If Delta Air Lines Inc. buys Northwest Airlines - a deal that could be announced any day now -- the merger would create the largest airline in the world and at Logan International Airport. Yet little is likely to change for travelers at Boston's intensely competitive airport.
"Of all the major cities in which the two carriers are involved, Boston would have the least impact," said George Hoffer, a Virginia Commonwealth University economics professor who has studied the airline industry.
Logan officials and airline experts predict the combined airline wouldn't reduce - or add - service at Boston's airport. They say route cuts are unlikely because there aren't any major metro airports that serve this region other than Logan and there's no overlap between the 30 nonstop destinations Delta serves and the four Northwest flies from Boston.
Additionally, Delta already scaled back its investment in Boston a little over a year ago. But the combined carrier also is unlikely to add service because the money-making routes from Boston have already been taken.
Posted by Nicole C. Wong, Globe Staff
"If neither Delta nor Northwest could make money today by shifting a plane into Logan today as separate companies, that route won't suddenly become a profitable opportunity tomorrow after they merge," said Hubert Horan, an independent airline consultant in Phoenix who was the Northwest manager responsible for shutting down the carrier's unprofitable hub at Logan in the mid-1990s.
Competition at Logan is among the fiercest in the country. Delta was the second-largest carrier last year with 16.2 percent of passengers - slightly more than US Airways' 16 percent market share and slightly less than American Airlines' airport-leading 16.7 percent. Northwest is Logan's seventh-largest carrier.
The combined airline would have 21.7 percent of the market at Logan. But that wouldn't insulate it from airfare wars - particularly because JetBlue Airways Corp., AirTran Airways, and other low-cost carriers at Logan have helped keep a lid on ticket prices.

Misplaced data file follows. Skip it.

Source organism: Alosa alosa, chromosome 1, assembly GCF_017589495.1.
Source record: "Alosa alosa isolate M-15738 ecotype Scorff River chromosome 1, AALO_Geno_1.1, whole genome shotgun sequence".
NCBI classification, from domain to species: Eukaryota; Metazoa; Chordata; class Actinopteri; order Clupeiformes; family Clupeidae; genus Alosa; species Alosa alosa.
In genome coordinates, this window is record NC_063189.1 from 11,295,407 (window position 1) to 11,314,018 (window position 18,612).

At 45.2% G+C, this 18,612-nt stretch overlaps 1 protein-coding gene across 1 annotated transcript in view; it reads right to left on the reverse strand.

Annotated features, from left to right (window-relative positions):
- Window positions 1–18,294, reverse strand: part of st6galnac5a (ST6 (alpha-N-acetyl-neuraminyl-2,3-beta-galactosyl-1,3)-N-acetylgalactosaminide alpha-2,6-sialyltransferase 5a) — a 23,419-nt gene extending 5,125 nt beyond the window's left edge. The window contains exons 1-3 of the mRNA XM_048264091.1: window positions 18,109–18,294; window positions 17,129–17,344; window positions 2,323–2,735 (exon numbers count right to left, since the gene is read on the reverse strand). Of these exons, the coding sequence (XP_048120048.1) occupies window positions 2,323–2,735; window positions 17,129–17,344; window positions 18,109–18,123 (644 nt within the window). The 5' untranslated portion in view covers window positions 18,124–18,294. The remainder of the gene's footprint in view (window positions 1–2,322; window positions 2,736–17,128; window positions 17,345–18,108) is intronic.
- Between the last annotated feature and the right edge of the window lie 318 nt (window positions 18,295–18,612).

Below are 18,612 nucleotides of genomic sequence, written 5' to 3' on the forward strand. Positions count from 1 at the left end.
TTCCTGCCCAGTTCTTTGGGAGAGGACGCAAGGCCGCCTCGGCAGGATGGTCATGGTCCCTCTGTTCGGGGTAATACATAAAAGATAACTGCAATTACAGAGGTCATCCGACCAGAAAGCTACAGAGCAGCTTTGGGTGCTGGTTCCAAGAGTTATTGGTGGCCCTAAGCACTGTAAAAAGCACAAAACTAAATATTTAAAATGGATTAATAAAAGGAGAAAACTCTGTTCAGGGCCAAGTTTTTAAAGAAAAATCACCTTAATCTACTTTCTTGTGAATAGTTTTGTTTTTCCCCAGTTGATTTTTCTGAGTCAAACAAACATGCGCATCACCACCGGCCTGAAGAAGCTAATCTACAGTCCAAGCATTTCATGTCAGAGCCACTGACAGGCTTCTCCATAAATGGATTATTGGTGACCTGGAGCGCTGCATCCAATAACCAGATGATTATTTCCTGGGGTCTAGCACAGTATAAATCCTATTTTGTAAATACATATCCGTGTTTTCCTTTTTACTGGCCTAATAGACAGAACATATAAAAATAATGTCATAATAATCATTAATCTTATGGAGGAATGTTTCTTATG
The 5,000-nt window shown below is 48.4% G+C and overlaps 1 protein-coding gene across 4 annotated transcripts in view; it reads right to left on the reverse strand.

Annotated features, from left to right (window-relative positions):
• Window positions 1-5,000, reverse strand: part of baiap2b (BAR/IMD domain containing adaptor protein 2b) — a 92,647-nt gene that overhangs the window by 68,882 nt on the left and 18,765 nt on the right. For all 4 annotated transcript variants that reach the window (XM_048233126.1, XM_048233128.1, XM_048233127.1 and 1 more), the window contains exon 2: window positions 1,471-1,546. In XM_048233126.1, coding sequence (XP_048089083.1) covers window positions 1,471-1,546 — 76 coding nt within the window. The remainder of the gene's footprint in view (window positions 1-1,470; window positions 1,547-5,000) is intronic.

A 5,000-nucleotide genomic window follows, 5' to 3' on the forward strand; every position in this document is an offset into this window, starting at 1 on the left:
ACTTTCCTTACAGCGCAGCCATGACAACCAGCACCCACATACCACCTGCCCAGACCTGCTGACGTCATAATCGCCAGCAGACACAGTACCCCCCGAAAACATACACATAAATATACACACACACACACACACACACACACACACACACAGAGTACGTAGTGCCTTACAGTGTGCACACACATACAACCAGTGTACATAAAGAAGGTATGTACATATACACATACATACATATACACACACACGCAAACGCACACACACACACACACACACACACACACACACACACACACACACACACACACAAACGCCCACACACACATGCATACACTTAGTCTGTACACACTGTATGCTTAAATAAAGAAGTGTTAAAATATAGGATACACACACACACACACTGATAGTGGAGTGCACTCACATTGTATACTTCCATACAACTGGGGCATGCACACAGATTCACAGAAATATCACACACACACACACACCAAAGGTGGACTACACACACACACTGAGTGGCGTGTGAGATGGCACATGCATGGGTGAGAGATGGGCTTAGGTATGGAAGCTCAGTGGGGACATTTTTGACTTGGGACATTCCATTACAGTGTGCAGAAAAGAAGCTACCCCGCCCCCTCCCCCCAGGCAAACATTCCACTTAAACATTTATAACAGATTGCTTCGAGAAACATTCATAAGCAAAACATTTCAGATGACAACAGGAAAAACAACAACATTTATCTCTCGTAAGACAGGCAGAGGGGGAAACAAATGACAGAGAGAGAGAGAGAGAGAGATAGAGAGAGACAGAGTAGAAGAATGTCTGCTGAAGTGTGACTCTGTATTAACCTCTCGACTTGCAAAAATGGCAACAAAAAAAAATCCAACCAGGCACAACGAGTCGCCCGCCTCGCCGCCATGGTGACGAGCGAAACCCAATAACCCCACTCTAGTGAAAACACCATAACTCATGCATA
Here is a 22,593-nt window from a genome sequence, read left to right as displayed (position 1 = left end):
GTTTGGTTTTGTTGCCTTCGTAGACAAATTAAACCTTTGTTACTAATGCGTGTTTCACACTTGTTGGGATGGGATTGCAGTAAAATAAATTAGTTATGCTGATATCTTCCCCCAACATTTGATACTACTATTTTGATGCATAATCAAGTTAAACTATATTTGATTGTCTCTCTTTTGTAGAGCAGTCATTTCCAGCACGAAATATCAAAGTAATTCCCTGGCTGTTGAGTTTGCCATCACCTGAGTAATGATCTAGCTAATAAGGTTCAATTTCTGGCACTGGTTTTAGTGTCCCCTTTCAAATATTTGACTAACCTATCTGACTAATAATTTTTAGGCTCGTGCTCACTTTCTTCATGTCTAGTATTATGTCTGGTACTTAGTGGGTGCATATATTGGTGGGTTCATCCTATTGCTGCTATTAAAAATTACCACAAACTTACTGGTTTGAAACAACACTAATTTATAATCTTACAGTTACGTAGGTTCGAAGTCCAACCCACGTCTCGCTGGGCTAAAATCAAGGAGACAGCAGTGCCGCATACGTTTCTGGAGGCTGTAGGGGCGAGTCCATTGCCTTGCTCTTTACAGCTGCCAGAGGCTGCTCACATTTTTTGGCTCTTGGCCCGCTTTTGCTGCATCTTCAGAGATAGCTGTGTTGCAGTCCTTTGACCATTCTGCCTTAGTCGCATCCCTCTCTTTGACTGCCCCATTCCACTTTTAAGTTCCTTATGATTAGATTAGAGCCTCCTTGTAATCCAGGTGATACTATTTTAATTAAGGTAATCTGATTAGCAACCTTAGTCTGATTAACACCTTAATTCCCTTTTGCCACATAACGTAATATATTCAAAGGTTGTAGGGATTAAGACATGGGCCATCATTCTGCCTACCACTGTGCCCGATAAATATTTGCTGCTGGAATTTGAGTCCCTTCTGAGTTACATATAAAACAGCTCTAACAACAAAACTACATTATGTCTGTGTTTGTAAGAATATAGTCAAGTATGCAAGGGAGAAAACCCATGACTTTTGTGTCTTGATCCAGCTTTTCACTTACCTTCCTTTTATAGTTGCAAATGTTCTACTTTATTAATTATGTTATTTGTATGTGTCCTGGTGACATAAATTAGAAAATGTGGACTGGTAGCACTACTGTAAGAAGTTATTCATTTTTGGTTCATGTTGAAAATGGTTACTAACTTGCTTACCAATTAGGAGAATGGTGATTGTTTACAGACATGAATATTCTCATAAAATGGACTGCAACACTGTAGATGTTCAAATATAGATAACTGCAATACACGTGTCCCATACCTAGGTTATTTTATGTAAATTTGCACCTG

And Logan would still be a very competitive market, with no airline carrying a majority of passengers. Conversely, other airports in the country have one airline dominating 50 to 85 percent of the market, according to Edward C. Freni, aviation director for the Massachusetts Port Authority, which runs Logan.
The bulk of Delta's cutbacks at Logan may already be completed. As part of its bankruptcy restructuring, Delta in 2006 ceded control to Massport of more than one-third of Terminal A, its high-tech new home that cost $500 million to build.
"Delta already adjusted its commitment to Boston, so what pain there might have been has already been accounted for," said Eric Smith, a Pittsburgh lawyer representing airports across the country as cochair of the aviation group at Schnader Harrison Segal & Lewis.
And Logan is going to push ahead with renovation plans for Northwest's section of Terminal E, despite the possibility that the combined carrier might relocate its four gates to be near Delta's 12 gates in Terminal A.
The $8 million upgrade - which includes adding more concessions and another security lane - should start in a couple months and will be partly financed by Northwest if it decides to stay in Terminal E.
If the merger goes through, "chances are they aren't going to want to spend that capital, but we'll march on," Freni said. "We'll probably have to modify it a little."
Because Massport is modernizing that space for Northwest, it does not have a contingency plan to immediately move another airline into that area.
Delta declined to comment. Northwest did not return requests for comment.
A merger between the two carriers would likely bring changes outside of Boston - and in the industry. If they merge, the big six legacy carriers could be reduced to four in one fell swoop because analysts expect United Airlines would quickly say it is merging with Continental Airlines to remain competitive against the new industry giant.
And the combined carrier would likely cut back on the number of flights and the number of airport hubs, which would increase the hassles business travelers encounter as they try to reach four or five destinations in one week.
Some experts predict the demise of Cincinnati as a regional hub since it is along the same longitude as two other Delta-Northwest hubs - Atlanta and Detroit. Others forecast the downfall of either Delta's Salt Lake City hub or Northwest's Minneapolis or Detroit hubs.
"There's going to be a loss of service," said Kevin Mitchell, chairman of the Business Travel Coalition. "This matters whether a business traveler is in Boston or Philadelphia or San Francisco. Road warriors spend a whole week traveling throughout the system."
About 30 percent of passengers who traveled last year flew for business, according to the coalition. And about 30 percent of business travelers generate about 65 percent of airlines' revenue by buying the super-expensive, last-minute seats in business or first class. So it's in an airline's best interest to keep these passengers pleased.
But Mitchell thinks the chaos that typically accompanies airline mergers - from labor disputes to computer system glitches - may make high-speed trains, video conferencing, and other airplane alternatives even more attractive to frequent flyers.
"We've seen those trends for the last several years as security concerns mounted and customer service declined," Mitchell said. "They'll drive their cars now up to five or six hours, whereas before they would only drive three. This is going to drive more and more of the very lucrative business travelers out of the system."